Railway Triangle's £34m revamp gets green light
A £34MILLION transformation is on its way to Gloucester's eyesore Railway Triangle.
The site, off Metz Way, has been derelict for 20 years but will now be home to a new Morrisons supermarket and petrol station after the plans were granted full permission.
A pub, restaurant, takeaways, car showroom and other business units will follow, but detailed plans for them are yet to be heard.
The new supermarket development is welcomed by many as a chance to improve the site, but for others, it kills off any hope of the city getting a new railway station on the site.
Gloucester City Council's planning committee called a special meeting on Thursday night, outside its normal schedule, to discuss the proposals.
Nick Alford, property manager of LXB Properties – the developer behind the plans, said: "We are very excited about this opportunity. It will assist in the revitalisation and regeneration of the wasteland that is the Metz Way triangle and develop a scheme of which we can all be proud."
He said 1,000 jobs will be created at the site and his vision is for a "vibrant business environment as opposed to an industrial trading estate".
Morrisons is set to be a food-only store, allaying fears that it could hit city centre retailers.
Councillor Mary Smith (Lab, Robinswood and Matson) said at the meeting: "The fact is it's going to cost millions and millions to put a railway station on that site – so much so that Network Rail have discounted the idea completely. I know it's not what people want to hear but they are saying categorically they are not interested in building a station there."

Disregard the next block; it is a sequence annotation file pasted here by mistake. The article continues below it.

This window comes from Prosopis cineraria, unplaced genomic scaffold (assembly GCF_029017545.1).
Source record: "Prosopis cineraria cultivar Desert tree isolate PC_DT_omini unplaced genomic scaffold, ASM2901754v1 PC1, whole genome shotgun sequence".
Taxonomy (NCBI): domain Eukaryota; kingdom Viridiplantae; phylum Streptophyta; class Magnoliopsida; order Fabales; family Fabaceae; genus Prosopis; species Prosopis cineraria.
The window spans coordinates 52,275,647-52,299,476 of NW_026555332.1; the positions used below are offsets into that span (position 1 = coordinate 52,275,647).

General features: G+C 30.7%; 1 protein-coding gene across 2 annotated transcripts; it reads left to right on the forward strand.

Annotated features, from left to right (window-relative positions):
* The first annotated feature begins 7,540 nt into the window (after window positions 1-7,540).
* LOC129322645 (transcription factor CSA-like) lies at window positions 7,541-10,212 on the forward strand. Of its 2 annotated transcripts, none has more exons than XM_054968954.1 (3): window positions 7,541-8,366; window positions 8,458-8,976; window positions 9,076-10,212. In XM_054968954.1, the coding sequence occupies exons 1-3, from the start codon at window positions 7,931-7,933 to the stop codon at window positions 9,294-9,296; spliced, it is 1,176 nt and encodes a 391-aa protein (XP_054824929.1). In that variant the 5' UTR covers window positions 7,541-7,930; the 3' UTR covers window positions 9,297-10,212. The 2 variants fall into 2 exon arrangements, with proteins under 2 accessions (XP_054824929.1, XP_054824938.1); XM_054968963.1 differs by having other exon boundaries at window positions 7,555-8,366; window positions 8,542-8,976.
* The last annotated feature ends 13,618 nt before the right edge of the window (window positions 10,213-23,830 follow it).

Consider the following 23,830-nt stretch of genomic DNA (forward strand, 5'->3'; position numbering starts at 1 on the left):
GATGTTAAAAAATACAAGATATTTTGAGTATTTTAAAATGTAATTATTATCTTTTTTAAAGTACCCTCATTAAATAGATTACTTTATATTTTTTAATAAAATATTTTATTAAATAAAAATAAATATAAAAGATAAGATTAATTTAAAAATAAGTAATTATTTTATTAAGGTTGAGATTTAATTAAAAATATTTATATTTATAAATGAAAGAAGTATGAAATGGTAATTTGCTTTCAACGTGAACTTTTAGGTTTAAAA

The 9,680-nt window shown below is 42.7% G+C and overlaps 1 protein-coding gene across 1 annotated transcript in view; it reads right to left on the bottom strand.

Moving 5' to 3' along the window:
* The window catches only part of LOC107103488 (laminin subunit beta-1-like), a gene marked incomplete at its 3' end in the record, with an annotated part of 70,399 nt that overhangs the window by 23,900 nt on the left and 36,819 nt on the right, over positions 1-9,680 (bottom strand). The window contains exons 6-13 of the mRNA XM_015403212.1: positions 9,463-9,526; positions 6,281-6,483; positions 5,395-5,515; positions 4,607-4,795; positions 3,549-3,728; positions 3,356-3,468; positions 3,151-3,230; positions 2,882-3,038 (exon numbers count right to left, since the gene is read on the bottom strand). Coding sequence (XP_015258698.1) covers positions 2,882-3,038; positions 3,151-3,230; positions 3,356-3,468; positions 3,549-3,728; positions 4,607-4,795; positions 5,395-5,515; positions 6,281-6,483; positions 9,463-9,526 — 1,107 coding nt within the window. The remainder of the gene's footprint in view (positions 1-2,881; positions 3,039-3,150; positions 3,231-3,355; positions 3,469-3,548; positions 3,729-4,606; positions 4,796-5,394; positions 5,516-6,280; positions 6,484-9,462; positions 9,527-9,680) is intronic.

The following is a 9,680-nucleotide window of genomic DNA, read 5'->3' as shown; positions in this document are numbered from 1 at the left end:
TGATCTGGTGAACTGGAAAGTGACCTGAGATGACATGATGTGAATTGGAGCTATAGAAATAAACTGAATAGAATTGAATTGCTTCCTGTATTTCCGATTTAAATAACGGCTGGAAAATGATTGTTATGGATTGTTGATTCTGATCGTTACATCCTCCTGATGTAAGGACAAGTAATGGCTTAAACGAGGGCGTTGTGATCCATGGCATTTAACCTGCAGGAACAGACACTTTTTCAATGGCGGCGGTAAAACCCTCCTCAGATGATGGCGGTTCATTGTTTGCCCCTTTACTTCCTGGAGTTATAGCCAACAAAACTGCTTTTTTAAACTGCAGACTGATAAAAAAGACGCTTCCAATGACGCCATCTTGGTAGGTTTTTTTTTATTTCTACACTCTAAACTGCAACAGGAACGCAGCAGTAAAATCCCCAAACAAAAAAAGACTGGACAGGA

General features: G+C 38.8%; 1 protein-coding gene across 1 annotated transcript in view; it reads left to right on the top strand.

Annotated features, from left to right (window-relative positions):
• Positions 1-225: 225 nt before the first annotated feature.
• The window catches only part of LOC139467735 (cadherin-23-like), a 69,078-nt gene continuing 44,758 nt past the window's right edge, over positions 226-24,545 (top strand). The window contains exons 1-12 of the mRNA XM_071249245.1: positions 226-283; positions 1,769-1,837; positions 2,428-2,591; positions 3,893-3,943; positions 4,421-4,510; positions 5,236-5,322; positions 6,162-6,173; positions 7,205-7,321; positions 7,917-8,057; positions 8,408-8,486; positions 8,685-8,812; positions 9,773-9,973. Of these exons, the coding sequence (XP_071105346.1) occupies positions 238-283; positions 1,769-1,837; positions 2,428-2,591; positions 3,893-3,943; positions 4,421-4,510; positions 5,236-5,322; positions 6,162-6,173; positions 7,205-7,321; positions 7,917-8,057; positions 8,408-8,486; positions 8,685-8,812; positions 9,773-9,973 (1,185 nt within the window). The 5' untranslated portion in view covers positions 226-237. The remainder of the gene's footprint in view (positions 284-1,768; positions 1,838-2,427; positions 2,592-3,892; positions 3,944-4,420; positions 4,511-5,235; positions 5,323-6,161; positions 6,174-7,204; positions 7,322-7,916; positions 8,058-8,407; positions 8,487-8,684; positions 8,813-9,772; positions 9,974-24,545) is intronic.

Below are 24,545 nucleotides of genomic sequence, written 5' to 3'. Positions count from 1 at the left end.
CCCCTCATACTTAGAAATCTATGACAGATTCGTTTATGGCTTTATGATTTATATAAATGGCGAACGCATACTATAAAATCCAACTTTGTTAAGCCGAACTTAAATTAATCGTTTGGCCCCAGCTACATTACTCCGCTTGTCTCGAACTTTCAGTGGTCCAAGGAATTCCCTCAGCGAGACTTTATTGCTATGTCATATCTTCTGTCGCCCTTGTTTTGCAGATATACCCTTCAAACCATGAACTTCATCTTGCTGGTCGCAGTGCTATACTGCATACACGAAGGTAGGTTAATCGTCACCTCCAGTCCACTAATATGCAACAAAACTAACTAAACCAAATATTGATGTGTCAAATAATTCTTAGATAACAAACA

Coun Phil McLellan (Lib Dem, Barnwood) added: "Network Rail don't support a new station, the Office of Rail Regulation don't support it, the Department of Transport don't support it.
"I don't think we can whistle in the wind, hoping in a few years' time they will turn around and support it.
"Do I think this is a great application? No. I don't think it's wonderful. I want something impressive for the city. Morrisons won't bring that. But it will create jobs and will give a bit of competition to the other supermarkets."
The meeting heard from several Gloucester residents and campaigners wanting the 30-acre site to be used for a new station. Two petitions and 46 letters backing those calls had been sent to the council too.
Concerns about the impact on wildlife living there, including invertebrates and lizards, were also raised by Gloucestershire Wildlife Trust.
But councillors agreed to approve the plans unanimously, paving the way for work to begin as early as next spring.